What do you think about floatation devices?
Being baby swimming advocates, we of course encourage our little
ones to learn to swim primarily without floatation devices in our Lifestyle Swim
School classes here in Boca Raton. Children must be aware that without
floatation devices they have to know how to propel themselves safely through the
water. However, "floaties" are very good in terms of supplemental training for
toddlers. The majority of families from around the US and Europe who visited the
Boca Resort and Club when we were headquartered there had their children in "floaties."
The vertical body position inherent in "floatie" swimming can be easily shifted
to a more horizontal position in the water, once the children begin formal
instruction. We found these children very easy to teach once they entered swim
lessons because they were comfortable in the water, especially with water on
their face. Water Wings and Bema flippers used as a training device encourage
children as young as 1 1/2 years old to kick, as they chase their favorite toy
or mom and dad.
If we take a break over the winter, will they forget everything ?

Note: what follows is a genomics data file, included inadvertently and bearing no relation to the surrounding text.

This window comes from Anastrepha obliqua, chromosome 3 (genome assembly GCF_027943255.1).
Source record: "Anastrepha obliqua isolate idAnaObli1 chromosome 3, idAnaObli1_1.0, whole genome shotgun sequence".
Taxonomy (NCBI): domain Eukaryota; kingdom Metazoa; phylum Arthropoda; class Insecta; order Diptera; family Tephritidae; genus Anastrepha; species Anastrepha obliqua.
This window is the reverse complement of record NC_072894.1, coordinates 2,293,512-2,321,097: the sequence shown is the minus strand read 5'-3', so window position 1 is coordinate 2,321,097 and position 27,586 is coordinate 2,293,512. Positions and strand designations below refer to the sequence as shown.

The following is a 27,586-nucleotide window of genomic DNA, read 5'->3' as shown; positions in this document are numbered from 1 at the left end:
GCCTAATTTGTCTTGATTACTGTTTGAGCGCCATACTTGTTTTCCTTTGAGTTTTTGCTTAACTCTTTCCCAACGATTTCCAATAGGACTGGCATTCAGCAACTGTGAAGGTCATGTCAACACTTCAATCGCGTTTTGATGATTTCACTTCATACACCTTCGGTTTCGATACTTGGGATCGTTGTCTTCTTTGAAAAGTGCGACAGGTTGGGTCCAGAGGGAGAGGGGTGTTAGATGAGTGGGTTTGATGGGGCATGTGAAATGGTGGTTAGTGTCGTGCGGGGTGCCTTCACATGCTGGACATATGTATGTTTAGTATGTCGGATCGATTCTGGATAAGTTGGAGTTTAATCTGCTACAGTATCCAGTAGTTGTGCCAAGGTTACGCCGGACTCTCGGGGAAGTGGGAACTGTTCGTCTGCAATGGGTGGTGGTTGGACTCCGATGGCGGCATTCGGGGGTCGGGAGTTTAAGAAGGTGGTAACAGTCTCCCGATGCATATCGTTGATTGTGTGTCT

No. However, a baby's swimming abilities can become "rusty" if you are unable to refresh their skills several times a week. What we have observed is that for each month your child is not in the pool, it takes approximately 1 to 2 days to return to their previous level. For example, if you take a 5 month break from swimming, when you first return to the water it may appear that your child is starting from scratch. However, somewhere between the 5th and 10th lesson, you will be amazed at how their swimming abilities begin to return (as long as their lesson experience the previous year was a positive one). Cautious children or those returning from aggressive teaching methods can take much longer. Don't be surprised if children who endured forceful lessons the previous year will not even go near the water. Patience, a supportive atmosphere and a positive attitude on the part of the parent allows the returning student to regain their skills more rapidly.